Senator Gregg is Appionted to Commerce, Replaced by Republican
President Obama just made the
appointment. Senator Gregg accepted'
Gregg confirmed that the NH
governor will appoint a republican
to replace him.
Lynch said that Gregg would only take the job on condition that a Republican be appointed to serve out his term, an assertion Gregg quickly confirmed. Lynch said he had spoken to Gregg, who would be the third Republican in Obama's Cabinet, and to the White House, and he seemed inclined to give the new president and the state's senior senator what they needed to make a deal
The NH governor has agreed.
"It is important that President Obama be able to select the advisers he feels are necessary to help him address the challenges facing our nation," Lynch said in a statement. "If President Obama does nominate Senator Gregg to serve as commerce secretary, I will name a replacement who will put the people of New Hampshire first and represent New Hampshire effectively in the US Senate."
And a possible replacement.
New Hampshire Democrats widely expect Lynch to choose J. Bonnie Newman, a Republican with extensive Washington experience and ties to both Gregg and Lynch. That view was endorsed by one person with knowledge of the successor discussion, who also said Newman, who could not be reached yesterday, would not run in 2010, when Gregg's term is up. That may mitigate Democratic anger over the highly unusual arrangement by giving the party a shot at winning an open seat.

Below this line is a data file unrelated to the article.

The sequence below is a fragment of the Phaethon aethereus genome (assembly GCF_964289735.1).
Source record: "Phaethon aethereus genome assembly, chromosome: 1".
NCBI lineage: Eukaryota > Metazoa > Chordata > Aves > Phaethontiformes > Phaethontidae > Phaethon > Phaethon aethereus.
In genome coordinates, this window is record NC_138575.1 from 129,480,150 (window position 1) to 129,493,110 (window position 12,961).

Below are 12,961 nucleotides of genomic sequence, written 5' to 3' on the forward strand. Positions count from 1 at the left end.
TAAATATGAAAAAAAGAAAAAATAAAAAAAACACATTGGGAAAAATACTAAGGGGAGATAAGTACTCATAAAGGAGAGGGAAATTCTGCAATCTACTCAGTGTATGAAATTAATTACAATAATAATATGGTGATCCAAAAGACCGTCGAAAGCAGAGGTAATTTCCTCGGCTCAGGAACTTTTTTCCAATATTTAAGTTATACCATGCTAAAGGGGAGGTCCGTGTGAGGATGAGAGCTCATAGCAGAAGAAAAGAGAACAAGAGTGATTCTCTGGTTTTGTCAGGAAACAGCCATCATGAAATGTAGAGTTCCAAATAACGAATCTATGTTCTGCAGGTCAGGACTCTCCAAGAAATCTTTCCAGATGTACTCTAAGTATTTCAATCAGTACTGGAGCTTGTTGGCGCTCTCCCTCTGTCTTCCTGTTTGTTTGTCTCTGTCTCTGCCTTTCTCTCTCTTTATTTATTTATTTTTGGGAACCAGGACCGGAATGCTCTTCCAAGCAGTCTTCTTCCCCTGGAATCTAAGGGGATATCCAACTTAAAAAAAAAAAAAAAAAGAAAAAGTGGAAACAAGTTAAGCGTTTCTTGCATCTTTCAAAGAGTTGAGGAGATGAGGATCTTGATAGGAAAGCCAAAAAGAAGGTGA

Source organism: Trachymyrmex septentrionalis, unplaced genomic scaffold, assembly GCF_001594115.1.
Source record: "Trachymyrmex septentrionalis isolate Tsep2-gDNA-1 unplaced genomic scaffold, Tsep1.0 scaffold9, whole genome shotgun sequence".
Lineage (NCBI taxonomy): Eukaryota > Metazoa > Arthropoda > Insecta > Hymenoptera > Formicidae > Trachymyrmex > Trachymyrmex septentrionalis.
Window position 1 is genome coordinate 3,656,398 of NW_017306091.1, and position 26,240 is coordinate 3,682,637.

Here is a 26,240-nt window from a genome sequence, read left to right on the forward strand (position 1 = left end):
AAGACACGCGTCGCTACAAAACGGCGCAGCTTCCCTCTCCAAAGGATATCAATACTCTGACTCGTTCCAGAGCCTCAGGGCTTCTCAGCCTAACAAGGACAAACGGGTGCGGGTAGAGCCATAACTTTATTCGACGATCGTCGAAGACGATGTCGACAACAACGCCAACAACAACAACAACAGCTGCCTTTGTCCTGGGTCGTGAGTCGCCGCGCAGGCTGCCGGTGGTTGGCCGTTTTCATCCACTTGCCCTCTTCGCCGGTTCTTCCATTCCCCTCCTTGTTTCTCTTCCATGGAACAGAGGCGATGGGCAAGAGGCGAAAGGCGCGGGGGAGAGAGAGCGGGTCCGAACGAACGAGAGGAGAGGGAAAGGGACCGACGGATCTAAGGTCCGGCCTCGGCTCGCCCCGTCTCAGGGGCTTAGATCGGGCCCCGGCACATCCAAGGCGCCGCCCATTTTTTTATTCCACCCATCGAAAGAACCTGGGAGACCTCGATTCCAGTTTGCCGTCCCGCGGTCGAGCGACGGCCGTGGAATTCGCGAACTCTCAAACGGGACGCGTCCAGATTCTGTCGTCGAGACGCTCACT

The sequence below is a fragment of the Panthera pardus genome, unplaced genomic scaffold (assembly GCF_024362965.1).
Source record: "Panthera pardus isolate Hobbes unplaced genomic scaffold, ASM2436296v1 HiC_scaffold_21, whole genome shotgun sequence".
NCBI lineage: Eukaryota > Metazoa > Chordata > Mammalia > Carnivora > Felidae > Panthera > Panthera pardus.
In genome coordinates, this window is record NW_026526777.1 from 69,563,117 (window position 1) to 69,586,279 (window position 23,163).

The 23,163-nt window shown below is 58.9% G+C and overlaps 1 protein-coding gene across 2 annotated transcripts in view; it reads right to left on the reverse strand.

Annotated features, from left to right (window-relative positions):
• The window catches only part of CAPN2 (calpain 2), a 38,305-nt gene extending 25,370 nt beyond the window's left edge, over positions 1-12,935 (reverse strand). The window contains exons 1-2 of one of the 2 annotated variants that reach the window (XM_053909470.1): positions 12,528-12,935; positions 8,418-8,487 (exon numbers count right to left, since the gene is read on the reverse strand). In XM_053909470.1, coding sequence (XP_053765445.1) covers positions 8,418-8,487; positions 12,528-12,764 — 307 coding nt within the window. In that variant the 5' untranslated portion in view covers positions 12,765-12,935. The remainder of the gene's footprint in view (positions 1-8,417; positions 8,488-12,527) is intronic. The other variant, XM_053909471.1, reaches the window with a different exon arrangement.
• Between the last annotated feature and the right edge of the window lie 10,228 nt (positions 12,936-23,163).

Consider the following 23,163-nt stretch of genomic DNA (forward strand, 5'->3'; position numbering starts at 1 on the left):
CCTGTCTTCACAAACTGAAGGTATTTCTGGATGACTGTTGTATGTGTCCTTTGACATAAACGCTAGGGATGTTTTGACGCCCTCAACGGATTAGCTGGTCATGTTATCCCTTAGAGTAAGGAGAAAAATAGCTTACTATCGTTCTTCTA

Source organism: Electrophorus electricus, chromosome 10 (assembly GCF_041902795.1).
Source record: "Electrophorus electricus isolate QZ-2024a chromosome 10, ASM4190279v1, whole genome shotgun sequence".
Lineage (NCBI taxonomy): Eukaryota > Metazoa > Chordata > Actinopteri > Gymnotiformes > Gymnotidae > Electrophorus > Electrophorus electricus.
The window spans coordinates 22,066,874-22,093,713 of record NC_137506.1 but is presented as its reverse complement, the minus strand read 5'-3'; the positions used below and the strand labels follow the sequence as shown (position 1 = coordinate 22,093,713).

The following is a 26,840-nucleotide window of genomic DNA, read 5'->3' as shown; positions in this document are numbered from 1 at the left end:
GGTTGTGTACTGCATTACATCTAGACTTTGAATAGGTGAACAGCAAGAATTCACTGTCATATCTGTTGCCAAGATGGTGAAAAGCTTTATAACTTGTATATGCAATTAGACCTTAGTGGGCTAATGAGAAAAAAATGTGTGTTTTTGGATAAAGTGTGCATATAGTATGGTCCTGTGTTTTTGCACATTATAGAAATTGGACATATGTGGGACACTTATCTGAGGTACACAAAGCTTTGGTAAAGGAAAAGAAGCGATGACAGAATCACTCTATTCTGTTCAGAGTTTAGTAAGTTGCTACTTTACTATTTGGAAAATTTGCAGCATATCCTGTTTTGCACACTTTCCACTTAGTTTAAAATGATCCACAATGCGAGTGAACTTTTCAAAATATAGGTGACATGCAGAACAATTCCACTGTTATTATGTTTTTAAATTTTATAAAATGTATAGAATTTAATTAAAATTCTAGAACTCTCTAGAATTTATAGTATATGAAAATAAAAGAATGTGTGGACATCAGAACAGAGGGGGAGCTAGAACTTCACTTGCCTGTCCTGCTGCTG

A short history of senator Gregg.
Gregg, the son of a Republican governor who has been a leader in the state party since 1978, clearly does not want to be responsible for allowing Democrats to gain the 60 votes needed for a potentially filibuster-proof majority in the Senate. If Democrats took his seat, they would only need to eke out a victory in Minnesota, where last November's close election remains entangled in the courts.
"Judd Gregg could never come back to New Hampshire [and] have Republicans talking to him again if he left the Senate in a situation where he was going to be replaced by a Democrat," said Kathy Sullivan, former chairwoman of the state Democratic Party.